Street Law, Inc. recognizes program evaluations as a valuable learning tool that help the organization measure its achievement of program objectives and understand and improve the effectiveness of its work.
At every Street Law training, participants complete surveys rating the sessions, offer comments on what did and did not work, and suggest improvements for future trainings.
Whenever possible, Street Law utilizes the professional help of outside experts to conduct evaluations. Summaries and reports from these evaluations can be found below.
Supreme Court Summer Institute for Teachers
The Supreme Court Summer Institute for Teachers (SCSI) is a six-day professional development program for secondary social studies teachers. Conducted by Street Law, Inc. and sponsored by the Supreme Court Historical Society, the program aims to improve the quantity and quality of teaching about the Supreme Court of the United States.
This evaluation was conducted by researchers at the College of William and Mary’s School of Education between 2014–2016. Forty-nine participants were surveyed both before and after their participation in the Institute, as was a control group of 54 statistically similar teachers who had not yet attended the program.
The evaluation found that
- Teachers became significantly more confident in using Institute teaching strategies and content.
- Teachers’ use of Institute teaching strategies and content increased.
- Teachers’ knowledge about the Supreme Court grew.
Corporate Legal Diversity Pipeline Program
Conducted in 2007, with independent consultant Wendy Richardson, PhD
Deliberating in a Democracy
Conducted by Professor Patricia Avery, University of Minnesota, College of Education and Human Development
Results suggest that the deliberative process may have a positive impact on secondary students in areas important to the development of thoughtful and engaged citizenship:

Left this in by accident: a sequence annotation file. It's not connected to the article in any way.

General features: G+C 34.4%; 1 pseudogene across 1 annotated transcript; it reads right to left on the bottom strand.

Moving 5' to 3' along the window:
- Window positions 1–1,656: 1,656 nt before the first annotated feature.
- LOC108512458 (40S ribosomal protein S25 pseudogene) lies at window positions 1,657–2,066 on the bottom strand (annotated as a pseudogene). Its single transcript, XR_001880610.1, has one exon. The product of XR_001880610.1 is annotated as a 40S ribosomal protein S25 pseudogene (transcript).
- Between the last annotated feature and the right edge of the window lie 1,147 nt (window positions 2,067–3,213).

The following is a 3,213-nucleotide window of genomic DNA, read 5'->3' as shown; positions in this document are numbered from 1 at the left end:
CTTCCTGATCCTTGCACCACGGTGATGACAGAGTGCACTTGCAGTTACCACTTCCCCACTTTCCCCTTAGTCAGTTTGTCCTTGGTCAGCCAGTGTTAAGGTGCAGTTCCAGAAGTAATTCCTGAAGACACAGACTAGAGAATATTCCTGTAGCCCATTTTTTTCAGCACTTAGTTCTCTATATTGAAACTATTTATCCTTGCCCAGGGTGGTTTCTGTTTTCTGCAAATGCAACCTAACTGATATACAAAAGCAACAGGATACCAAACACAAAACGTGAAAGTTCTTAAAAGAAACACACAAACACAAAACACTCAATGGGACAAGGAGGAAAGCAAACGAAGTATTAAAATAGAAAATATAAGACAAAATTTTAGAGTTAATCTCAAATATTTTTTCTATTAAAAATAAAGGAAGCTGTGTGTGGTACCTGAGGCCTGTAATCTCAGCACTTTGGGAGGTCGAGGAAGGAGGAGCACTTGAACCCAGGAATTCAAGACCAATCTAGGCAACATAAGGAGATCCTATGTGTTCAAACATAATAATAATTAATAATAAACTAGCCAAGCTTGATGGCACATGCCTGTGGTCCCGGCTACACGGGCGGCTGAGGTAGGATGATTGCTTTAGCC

- Political knowledge
- Understanding of political issues
- Ability to state opinions
- Confidence in stating opinions
Additionally, students appeared to enjoy and learn from the process. Future studies should examine the possibility of a slightly differential impact on students from different ethnic/racial backgrounds.
Results also indicate that, with some training, teachers can develop the skills to facilitate effective deliberations and that these skills may promote positive changes in their overall pedagogical approaches (e.g., more student-centered classrooms, increase in classroom dialog).
Democracy Education Exchange Project
Conducted in 2003, by InSites, a nonprofit organization that conducts research and evaluation and provides technical assistance to schools, districts, states, and organizations engaged in major change within education systems.
Law School Diversity Pipeline
Conducted in 2008 with independent consultant Wendy Richardson, PhD
NALP/Street Law Legal Diversity Pipeline Program
Conducted in 2011, by Street Law and NALP staff
Parents and the Law
Conducted in 1997-1998, by Caliber Associates.
Save Our Streets
Conducted by Caliber Associates.